How To Play With Good Intonation On The Violin - BONUS TIP - Violin Lesson - Violin Tutorial
Intonation is like having a best friend, you will struggle to maintain the friendship. But if you set your ego aside, and take good care of making it work, then you two will get along just fine.
Intonation on the violin takes a lifetime to master. Even to this day, I pay attention to intonation.
You stumbled upon here for some answers on intonation and we'll dive into some basic principles. Here we go!
Did a professor ever ask you, "Why are most violin concertos composed in the key of G, D, and A?"
This is a question I ask my intermediate to advanced students. Usually I give them about a week to figure it out.
The answer is it is because these keys have are utilizing more open strings than any other key on the violin. G Major is a perfect example. In the western classical music tuning system, the key of G on the violin utilizes all 4 open strings in a G scale.
Why is this relevant? Because using open strings to your advantage will increase your resonance, your tone, and your overall intonation depending on the key. This way, you are working alongside the resonance of your instrument This gets a bit more complicated when you're using different tuning systems such as Just Intonation, Equal Temperament Intonation, and Pythagorean Intonation (also known as melodic intonation). But for sake of this article, we're just talking about some practice tips on common intonation problems.
On the contrary, a key like E-flat is one the most difficult keys to pay in tune because there are no open strings available to you in the scale. This is why many orchestras require Wolfgang Amadeus Mozart's 39th symphony because the primary key is E-flat Major.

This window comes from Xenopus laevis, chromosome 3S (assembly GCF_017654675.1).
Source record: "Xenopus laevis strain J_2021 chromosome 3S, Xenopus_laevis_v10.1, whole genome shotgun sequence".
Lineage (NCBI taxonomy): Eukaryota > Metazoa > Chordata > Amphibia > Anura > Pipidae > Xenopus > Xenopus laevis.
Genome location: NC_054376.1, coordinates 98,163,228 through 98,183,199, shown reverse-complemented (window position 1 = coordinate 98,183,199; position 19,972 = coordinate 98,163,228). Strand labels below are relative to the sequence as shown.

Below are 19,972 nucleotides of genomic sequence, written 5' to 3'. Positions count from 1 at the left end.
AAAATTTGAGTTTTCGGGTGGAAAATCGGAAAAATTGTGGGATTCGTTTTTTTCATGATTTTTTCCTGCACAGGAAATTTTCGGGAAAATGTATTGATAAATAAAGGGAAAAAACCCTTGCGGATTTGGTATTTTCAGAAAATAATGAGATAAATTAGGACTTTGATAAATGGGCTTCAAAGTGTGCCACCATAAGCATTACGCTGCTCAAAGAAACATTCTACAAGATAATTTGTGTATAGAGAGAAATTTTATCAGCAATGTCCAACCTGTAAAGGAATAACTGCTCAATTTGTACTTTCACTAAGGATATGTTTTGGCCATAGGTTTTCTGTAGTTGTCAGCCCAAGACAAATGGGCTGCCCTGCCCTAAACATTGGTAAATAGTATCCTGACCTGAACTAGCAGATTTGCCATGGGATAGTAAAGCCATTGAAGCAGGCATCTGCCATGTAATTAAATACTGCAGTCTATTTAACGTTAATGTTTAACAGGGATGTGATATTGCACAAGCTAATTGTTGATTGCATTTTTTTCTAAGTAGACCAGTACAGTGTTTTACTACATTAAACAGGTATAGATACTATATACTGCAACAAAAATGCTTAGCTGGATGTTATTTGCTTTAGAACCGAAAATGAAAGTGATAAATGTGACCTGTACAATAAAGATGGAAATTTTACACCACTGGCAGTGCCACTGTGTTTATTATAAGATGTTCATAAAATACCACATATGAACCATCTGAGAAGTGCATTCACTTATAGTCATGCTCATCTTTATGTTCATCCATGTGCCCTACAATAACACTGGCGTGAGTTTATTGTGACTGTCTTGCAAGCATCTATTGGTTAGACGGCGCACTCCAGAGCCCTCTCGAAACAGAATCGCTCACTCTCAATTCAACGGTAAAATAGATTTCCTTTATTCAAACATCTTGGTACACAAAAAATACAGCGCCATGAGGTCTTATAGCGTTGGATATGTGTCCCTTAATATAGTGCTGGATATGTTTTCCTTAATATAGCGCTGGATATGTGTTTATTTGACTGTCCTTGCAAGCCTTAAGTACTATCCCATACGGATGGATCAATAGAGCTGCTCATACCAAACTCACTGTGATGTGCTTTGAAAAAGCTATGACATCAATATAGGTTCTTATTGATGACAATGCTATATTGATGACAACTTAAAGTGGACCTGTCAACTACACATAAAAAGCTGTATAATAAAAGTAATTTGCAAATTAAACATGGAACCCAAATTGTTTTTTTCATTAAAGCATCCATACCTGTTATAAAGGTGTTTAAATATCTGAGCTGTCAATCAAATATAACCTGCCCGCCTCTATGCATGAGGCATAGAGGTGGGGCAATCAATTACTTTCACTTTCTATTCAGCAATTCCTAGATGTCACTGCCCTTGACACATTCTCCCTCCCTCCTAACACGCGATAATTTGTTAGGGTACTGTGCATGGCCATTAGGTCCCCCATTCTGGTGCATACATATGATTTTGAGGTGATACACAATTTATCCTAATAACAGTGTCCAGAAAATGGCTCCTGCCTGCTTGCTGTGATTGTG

But Eric, how do you practice a key if there are no open strings available to use your reference?
Read on, and I'll show you the way... (Mandalorian fans, anyone?)
Another way to improve your intonation is to practice with drones.
Wait, drones? Like the ones that fly in the sky?
No! Not those. cello drones.
I like using cello drones because it's easier to match the timbre of another cello than a violin. You can also practice your scales with drones in your ear by using a headphone or an earbud. The goal of course is to eventually transition out of using cello drones and hear the intonation in your head while you're playing. This takes many years to master, but have no fear! Slow and steady.
Lastly, another way to fix your intonation is to practice etudes. An etude is a short composition that is designed to help the player improve their technique. Etudes help with all sorts of technical issues. Etudes also help shape the left hand in a specific key so you're saving yourself some practice time when you transition into real repertoire.
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